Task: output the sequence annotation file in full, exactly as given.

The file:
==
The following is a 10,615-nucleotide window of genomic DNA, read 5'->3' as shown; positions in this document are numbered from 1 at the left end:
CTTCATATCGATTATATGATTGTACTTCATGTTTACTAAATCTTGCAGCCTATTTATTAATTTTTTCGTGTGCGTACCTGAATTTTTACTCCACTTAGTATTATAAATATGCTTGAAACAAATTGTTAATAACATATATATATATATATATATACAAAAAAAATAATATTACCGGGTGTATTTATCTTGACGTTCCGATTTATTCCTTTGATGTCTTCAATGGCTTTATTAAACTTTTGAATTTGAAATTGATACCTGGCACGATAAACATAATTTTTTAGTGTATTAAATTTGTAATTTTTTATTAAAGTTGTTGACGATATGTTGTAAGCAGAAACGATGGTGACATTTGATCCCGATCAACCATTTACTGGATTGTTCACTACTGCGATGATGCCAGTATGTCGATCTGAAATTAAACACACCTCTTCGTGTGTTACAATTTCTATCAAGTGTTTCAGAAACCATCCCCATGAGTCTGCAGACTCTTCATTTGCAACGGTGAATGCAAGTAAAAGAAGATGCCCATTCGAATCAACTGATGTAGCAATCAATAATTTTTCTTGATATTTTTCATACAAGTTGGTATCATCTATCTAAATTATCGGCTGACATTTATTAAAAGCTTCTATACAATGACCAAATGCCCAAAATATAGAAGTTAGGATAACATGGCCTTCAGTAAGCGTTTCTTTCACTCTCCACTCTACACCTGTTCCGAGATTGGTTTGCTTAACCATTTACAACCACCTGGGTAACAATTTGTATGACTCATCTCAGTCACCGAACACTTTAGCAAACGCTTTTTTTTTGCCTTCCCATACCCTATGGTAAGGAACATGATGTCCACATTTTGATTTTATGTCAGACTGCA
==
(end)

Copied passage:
The following is a 10,615-nucleotide window of genomic DNA, read 5'->3' as shown; positions in this document are numbered from 1 at the left end:
CTTCATATCGATTATATGATTGTACTTCATGTTTACTAAATCTTGCAGCCTATTTATTAATTTTTTCGTGTGCGTACCTGAATTTTTACTCCACTTAGTATTATAAATATGCTTGAAACAAATTGTTAATAACATATATATATATATATATATACAAAAAAAATAATATTACCGGGTGTATTTATCTTGACGTTCCGATTTATTCCTTTGATGTCTTCAATGGCTTTATTAAACTTTTGAATTTGAAATTGATACCTGGCACGATAAACATAATTTTTTAGTGTATTAAATTTGTAATTTTTTATTAAAGTTGTTGACGATATGTTGTAAGCAGAAACGATGGTGACATTTGATCCCGATCAACCATTTACTGGATTGTTCACTACTGCGATGATGCCAGTATGTCGATCTGAAATTAAACACACCTCTTCGTGTGTTACAATTTCTATCAAGTGTTTCAGAAACCATCCCCATGAGTCTGCAGACTCTTCATTTGCAACGGTGAATGCAAGTAAAAGAAGATGCCCATTCGAATCAACTGATGTAGCAATCAATAATTTTTCTTGATATTTTTCATACAAGTTGGTATCATCTATCTAAATTATCGGCTGACATTTATTAAAAGCTTCTATACAATGACCAAATGCCCAAAATATAGAAGTTAGGATAACATGGCCTTCAGTAAGCGTTTCTTTCACTCTCCACTCTACACCTGTTCCGAGATTGGTTTGCTTAACCATTTACAACCACCTGGGTAACAATTTGTATGACTCATCTCAGTCACCGAACACTTTAGCAAACGCTTTTTTTTTGCCTTCCCATACCCTATGGTAAGGAACATGATGTCCACATTTTGATTTTATGTCAGACTGCA